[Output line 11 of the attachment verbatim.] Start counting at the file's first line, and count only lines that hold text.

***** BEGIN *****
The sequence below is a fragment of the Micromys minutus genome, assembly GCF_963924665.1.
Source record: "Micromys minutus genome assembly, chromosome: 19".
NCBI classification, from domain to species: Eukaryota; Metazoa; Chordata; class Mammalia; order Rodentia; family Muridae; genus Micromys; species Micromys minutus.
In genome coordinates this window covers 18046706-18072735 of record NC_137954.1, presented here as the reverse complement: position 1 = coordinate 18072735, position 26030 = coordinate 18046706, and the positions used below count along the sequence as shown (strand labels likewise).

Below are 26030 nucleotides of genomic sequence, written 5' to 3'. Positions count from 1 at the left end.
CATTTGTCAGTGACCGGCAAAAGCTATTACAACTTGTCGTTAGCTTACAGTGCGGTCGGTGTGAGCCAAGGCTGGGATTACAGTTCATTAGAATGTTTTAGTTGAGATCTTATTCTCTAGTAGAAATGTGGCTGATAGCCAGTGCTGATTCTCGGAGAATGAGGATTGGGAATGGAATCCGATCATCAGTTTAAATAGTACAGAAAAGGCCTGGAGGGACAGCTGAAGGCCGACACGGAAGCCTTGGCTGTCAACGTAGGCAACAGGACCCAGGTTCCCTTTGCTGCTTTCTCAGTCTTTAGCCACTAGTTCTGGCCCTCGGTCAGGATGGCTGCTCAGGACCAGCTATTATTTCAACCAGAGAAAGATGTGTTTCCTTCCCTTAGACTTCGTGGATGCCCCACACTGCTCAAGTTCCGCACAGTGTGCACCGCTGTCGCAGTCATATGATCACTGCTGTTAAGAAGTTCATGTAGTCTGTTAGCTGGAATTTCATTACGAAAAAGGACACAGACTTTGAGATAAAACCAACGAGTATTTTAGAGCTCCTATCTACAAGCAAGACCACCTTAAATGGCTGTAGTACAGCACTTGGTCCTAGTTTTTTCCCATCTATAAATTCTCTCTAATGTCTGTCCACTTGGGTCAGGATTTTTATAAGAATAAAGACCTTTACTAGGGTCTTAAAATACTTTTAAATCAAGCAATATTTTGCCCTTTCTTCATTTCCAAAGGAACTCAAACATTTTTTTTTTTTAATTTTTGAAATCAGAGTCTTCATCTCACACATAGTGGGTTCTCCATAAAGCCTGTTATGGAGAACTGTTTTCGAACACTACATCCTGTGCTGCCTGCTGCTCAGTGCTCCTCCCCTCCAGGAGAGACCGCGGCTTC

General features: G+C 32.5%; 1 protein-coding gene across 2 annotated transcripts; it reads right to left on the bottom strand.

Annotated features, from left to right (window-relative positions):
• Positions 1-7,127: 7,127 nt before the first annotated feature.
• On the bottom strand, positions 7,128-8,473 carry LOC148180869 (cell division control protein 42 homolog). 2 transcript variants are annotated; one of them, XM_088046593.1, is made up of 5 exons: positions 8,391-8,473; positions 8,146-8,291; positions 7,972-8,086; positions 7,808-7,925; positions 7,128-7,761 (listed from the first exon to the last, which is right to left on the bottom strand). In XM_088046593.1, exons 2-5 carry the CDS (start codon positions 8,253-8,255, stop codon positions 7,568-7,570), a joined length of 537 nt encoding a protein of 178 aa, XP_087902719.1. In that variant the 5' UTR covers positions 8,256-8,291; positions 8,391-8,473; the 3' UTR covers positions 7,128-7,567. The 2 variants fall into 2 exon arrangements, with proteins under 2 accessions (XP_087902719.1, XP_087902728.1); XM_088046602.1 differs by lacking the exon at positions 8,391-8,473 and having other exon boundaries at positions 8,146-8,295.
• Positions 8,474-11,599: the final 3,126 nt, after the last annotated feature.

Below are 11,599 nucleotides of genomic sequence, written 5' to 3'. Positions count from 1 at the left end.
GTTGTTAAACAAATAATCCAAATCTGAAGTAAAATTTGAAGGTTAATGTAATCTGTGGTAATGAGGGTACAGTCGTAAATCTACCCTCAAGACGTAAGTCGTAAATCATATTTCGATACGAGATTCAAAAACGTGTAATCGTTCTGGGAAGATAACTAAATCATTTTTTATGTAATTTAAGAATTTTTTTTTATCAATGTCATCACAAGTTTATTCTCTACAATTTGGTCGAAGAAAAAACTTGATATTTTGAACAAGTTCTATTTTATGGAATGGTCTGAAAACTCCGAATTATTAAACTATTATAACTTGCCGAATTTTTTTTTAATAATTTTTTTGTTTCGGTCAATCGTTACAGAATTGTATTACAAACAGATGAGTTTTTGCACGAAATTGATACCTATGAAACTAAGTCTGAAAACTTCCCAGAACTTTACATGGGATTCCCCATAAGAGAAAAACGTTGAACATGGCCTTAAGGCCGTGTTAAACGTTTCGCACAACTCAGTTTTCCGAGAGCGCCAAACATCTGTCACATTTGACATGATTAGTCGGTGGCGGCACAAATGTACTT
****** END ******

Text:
• Positions 8,474-11,599: the final 3,126 nt, after the last annotated feature.